'The Force Awakens': J.J. Abrams, Cast Talk 'Star Wars' and Reveal Characters Not in Movie

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'Star Wars: The Force Awakens'

J.J. Abrams, Kathleen Kennedy and the cast of the film particpated in a wide-ranging panel discussion headed by Mindy Kaling.

The Star Wars: The Force Awakens press conference took place Sunday at an undisclosed location, where roughly 300 members of the media filled out the seats at a panel discussion between J.J. Abrams, Kathleen Kennedy and the cast of the new Star Wars film. The moderator for the event: Mindy Kaling.

“I know when you think of me, you think huge Star Wars fan,” the star of The Mindy Project joked as she introduced the first round of panelists that included Abrams, screenwriter Larry Kasdan, Carrie Fisher, Lupita Nyong'o, Adam Driver and Daisy Ridley.

The first question Kaling posed was to the director, who was asked why he would undertake such a huge endeavor.

“This is a project that I was incredibly lucky to be asked to be a part of — expect for maybe Harrison — when I say that this is not a job,” Abrams answered to a roomful of laughter. “I don’t think anyone took it on because it was a gig or because it was available. It was something that felt like a true passion.”

The entire Q&A session went like that — a mix of jokes and very heartfelt answers and anecdotes from the making of the latest Star Wars.

Nyong’o discussed her experience with the motion-capture that was used to create her character Maz, a former space pirate who now runs a cantina (Kaling compared Maz to Ted Danson's Sam Malone on Cheers, adding that Yoda was her Norm).  

“My very first experience with motion-capture was on the set with the actual actors, so I am eternally grateful to J.J. for that, because it was a great way to get into this wonderful crazy thing called motion-capture,” said Nyong’o. "I wasn’t limited by my physical circumstances, and I got to work with my body in new ways.” 

Abrams recalled someone coming up to him and asking, “‘You cast someone as beautiful as Lupita, and you have her a motion-capture character?’ I’m like, ‘Would it be okay if she were ugly?’” 

The director hopes that fans who see the movie following its release do not reveal any of the plot to those who have yet to watch the film, saying, “I ask all of you, when you do see the movie, that we maintain some level of surprise.”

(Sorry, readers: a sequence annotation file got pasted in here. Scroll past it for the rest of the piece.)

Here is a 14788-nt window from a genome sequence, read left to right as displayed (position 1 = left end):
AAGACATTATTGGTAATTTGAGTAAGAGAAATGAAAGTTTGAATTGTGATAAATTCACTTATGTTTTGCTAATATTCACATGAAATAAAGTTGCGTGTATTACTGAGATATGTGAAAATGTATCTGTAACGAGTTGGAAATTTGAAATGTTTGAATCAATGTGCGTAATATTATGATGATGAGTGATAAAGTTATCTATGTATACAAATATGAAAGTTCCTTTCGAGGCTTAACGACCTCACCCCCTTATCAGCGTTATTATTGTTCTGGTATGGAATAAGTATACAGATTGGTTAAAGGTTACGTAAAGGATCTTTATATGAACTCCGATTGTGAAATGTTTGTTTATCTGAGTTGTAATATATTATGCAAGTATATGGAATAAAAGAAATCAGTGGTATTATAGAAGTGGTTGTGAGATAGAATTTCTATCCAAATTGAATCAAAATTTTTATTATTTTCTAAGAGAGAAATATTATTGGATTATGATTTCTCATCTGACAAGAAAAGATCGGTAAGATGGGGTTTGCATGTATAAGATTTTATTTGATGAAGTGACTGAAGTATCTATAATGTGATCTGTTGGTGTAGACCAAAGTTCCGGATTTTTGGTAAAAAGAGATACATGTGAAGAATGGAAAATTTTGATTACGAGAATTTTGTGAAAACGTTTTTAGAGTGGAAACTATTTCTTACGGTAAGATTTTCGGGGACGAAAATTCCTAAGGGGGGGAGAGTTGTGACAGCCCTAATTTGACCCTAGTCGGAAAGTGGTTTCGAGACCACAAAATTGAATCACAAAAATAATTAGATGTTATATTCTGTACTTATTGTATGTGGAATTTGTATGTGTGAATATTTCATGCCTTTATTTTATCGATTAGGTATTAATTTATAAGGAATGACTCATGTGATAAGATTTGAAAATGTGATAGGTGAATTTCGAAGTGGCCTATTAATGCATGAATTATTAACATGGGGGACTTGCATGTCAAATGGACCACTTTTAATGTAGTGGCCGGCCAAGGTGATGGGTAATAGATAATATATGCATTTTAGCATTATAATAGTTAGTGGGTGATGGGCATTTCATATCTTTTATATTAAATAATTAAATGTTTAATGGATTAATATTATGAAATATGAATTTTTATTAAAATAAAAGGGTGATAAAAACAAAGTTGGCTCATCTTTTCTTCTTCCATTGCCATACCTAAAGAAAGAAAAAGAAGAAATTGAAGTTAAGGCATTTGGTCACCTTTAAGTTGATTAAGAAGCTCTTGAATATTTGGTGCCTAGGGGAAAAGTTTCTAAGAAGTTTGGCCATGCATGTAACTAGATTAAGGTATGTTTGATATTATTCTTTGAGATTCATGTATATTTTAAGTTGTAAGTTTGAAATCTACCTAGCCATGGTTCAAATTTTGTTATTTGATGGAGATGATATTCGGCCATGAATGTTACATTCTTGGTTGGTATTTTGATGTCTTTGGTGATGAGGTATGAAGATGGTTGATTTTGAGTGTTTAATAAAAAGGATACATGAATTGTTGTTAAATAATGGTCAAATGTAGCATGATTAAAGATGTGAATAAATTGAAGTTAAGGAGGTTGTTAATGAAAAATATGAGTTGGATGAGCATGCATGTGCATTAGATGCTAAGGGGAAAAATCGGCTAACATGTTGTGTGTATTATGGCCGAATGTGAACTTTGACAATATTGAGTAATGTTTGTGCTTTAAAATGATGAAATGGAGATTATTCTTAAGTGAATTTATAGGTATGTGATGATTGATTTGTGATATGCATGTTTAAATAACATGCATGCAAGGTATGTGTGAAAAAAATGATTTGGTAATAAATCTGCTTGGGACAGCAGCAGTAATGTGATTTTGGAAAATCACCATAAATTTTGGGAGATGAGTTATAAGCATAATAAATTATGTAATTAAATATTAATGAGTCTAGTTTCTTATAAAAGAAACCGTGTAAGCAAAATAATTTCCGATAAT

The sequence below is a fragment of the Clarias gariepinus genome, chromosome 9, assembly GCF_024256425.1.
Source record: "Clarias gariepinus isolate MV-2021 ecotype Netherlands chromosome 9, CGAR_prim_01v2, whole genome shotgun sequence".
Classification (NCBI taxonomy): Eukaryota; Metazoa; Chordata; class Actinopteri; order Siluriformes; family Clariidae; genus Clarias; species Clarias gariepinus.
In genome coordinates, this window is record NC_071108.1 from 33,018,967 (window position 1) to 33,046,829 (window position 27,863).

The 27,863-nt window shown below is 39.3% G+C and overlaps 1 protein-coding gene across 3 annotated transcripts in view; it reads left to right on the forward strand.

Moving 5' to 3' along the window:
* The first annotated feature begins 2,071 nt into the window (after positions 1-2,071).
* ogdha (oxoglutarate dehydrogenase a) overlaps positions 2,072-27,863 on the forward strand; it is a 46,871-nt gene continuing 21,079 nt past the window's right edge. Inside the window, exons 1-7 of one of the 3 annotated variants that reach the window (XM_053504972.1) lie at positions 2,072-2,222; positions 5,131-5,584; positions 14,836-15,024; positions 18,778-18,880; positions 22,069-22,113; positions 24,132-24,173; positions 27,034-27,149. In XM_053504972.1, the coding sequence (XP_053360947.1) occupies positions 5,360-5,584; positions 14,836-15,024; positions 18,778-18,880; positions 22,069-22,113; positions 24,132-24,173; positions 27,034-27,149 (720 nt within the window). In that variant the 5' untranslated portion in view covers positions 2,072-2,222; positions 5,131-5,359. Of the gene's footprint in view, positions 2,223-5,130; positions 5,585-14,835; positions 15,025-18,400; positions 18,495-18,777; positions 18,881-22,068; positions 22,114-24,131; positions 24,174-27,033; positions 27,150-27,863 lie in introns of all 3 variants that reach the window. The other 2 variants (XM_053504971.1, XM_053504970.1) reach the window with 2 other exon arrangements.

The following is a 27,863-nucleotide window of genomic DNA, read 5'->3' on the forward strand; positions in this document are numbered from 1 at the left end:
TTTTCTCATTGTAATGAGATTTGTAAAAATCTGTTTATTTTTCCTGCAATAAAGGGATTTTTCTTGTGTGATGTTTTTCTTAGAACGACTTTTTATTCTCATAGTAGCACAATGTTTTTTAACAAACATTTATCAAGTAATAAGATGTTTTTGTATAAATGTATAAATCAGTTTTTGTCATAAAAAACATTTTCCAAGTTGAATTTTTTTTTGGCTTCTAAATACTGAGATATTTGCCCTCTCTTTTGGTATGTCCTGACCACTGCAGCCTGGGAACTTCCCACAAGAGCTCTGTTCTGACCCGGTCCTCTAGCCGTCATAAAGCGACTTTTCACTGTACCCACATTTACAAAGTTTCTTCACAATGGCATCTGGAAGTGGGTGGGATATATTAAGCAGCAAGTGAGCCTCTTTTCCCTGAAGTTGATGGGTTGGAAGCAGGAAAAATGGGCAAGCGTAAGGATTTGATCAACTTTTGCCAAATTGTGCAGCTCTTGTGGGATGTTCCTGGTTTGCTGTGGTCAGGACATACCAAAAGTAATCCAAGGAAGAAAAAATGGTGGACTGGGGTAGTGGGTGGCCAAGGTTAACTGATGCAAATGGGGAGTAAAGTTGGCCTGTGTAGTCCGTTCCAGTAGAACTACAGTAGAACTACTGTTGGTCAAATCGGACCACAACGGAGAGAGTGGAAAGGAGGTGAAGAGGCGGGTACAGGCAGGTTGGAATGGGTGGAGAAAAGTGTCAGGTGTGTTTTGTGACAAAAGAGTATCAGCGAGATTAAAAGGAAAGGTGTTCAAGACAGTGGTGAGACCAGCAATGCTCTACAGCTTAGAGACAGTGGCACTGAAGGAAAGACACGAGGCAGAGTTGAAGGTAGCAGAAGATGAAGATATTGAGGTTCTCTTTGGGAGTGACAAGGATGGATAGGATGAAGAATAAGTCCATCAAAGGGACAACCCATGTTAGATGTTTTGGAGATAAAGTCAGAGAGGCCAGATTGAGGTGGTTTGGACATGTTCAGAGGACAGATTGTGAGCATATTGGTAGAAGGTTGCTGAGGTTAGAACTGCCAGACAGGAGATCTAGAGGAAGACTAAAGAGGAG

One thing that Abrams was not afraid of spoiling: “There are not Ewoks in this film.”

When asked the difference between the original Star Wars set run by George Lucas and the latest Abrams venture, Princess Leia (Fisher) said it came down to libations. 

“We drank through the whole trilogy, in the beginning,” she said. “This [The Force Awakens] was a sober set. That’s what J.J. brought to it. Sobriety!”

Up next was Kennedy, along with John Boyega, Oscar Isaac, Gwendoline Christie and Harrison Ford.  

Kaling, poking fun at the secrecy surrounding the pic, asked Lucasfilm president Kennedy, "I know you can't tell me what is in the movie, but can you tell me what is not in the movie?"

"Jar Jar is definitely not in the movie," responded Kennedy, adding that Episode VIII will begin shooting in January.

There has been a lot of interest surrounding Christie's foreboding Captain Phasma. "This is a character who we have related to due to her choices and her character and not due to the way because she has been made into flesh," said the actress of the Star Wars franchise's first onscreen female villain.

Christie then revealed that her Captain Phasma pump-up song would be "Kashmir," at which point she, Boyega and Isaac performed an a capella version of the Led Zeppelin classic.

When asked the difference between his experience with the first film and this one, Ford responded, "It feels familiar. It is good to be home, just like Han said in the trailer." He continued: "I am aware of the value that is placed on these films by the audience, and I am grateful that their is still an audience for the original films."

When the original Star Wars film came out in 1977, Ford (as well as Fisher and Mark Hamill) became overnight sensations, and now Boyega, Ridley and the other Force Awakens newcomers find themselves in a very similar position.

"I am not going to tell them how to navigate this very personal space," said Ford, when asked if he has given the younger members of the cast any advice on dealing with instant stardom. "I am not going tell them how to figure a career that they have chosen for themselves. It is decidedly individual."

Said Boyega: "I don't know if I am ready for this whole thing, but all I know is that I am in it." He then recounted when he was at a Hollywood party and someone tapped him on the shoulder, saying "Yo, black Jedi!" Boyega turned around to find it was Samuel L. Jackson.

Star Wars past and present came together when Boyega recalled going into his final audition for Force Awakens and looking to Ford and Hamill for inspiration. "I just needed some inspiration, and I went on YouTube and I found Mark Hamill and Harrison Ford's original Star Wars audition tapes, and that really helped me tap into that Star Wars energy," he said.

Star Wars: The Force Awakens is set to open in theaters on Dec 18.

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